German sculptor Christiane Löhr opens your eyes to the things in the natural world you would otherwise overlook in her exhibition at Haus am Waldsee, which runs until 05.09.2021. Collecting inconspicuous weeds from the roadside, Löhr transforms them into graceful sculptures and spatial installations that you approach with caution and wonder. The precise, architectural plant formations that result are not contrived. On the contrary: Löhr allows herself to be guided in her form-finding by the organic nature of the flora. Löhr often works without sketches during her experimentation, following instead the natural bends of blades of grass. In the 1990s the artist began working with animal hair taken from the tail of her own horse, and today horsehair remains an important source material. For her first institutional solo exhibition in Berlin, she has incorporated grasses from the magnificent garden at Haus am Waldsee into new works.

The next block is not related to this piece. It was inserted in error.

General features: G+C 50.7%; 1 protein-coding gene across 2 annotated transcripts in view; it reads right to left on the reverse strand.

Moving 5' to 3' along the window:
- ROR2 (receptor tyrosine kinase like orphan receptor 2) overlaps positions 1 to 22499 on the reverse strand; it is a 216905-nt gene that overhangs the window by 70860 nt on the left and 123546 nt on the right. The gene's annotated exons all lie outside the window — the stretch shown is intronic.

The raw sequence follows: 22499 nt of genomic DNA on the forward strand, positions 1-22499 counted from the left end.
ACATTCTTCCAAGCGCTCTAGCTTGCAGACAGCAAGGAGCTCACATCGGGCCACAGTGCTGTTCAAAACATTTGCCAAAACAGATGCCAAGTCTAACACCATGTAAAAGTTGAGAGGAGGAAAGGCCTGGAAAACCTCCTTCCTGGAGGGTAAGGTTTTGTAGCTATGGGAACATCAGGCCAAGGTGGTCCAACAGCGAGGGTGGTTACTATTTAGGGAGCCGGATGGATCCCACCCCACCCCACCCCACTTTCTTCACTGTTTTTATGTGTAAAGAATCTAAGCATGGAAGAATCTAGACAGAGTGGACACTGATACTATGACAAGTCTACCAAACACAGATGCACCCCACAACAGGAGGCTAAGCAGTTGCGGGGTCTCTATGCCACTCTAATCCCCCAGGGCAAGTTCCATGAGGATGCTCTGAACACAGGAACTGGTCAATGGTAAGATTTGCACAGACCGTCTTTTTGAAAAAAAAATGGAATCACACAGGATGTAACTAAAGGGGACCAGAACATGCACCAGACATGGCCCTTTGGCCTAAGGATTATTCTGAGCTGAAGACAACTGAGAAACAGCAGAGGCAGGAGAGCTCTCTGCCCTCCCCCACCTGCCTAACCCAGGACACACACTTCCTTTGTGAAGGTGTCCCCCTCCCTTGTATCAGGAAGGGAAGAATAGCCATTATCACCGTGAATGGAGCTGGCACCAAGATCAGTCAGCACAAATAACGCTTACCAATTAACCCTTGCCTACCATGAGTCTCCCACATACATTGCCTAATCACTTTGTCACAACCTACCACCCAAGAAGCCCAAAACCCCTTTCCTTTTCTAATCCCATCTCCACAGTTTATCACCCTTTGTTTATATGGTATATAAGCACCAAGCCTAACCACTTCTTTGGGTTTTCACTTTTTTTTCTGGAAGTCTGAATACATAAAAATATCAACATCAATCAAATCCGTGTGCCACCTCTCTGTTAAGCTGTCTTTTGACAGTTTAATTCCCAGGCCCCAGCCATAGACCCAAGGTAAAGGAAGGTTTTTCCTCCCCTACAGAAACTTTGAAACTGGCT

Running until autumn, the exhibition immerses you in a fairytale cosmos: delicate plant stems form fragile domes, seeds tower into miniature mountains, and cushions of dandelions appear to want to float away at the lightest touch. Using ink that spreads out rhizome-like on the paper, Löhr continues her botanical movements into two-dimensional forms. Her quiet arrangements never force themselves on you and yet – despite their often small format – assert space for themselves. With roots in the arte povera, minimal and land art movements, Löhr creates dreamlike parallel worlds that combine the romantic image of a pastoral utopia with geometric clarity.
Text: Laura Storfner / Credit: Exhibition view of Christiane Löhr – Organising the Wild, Haus am Waldsee, 2021 / Photos: Roman März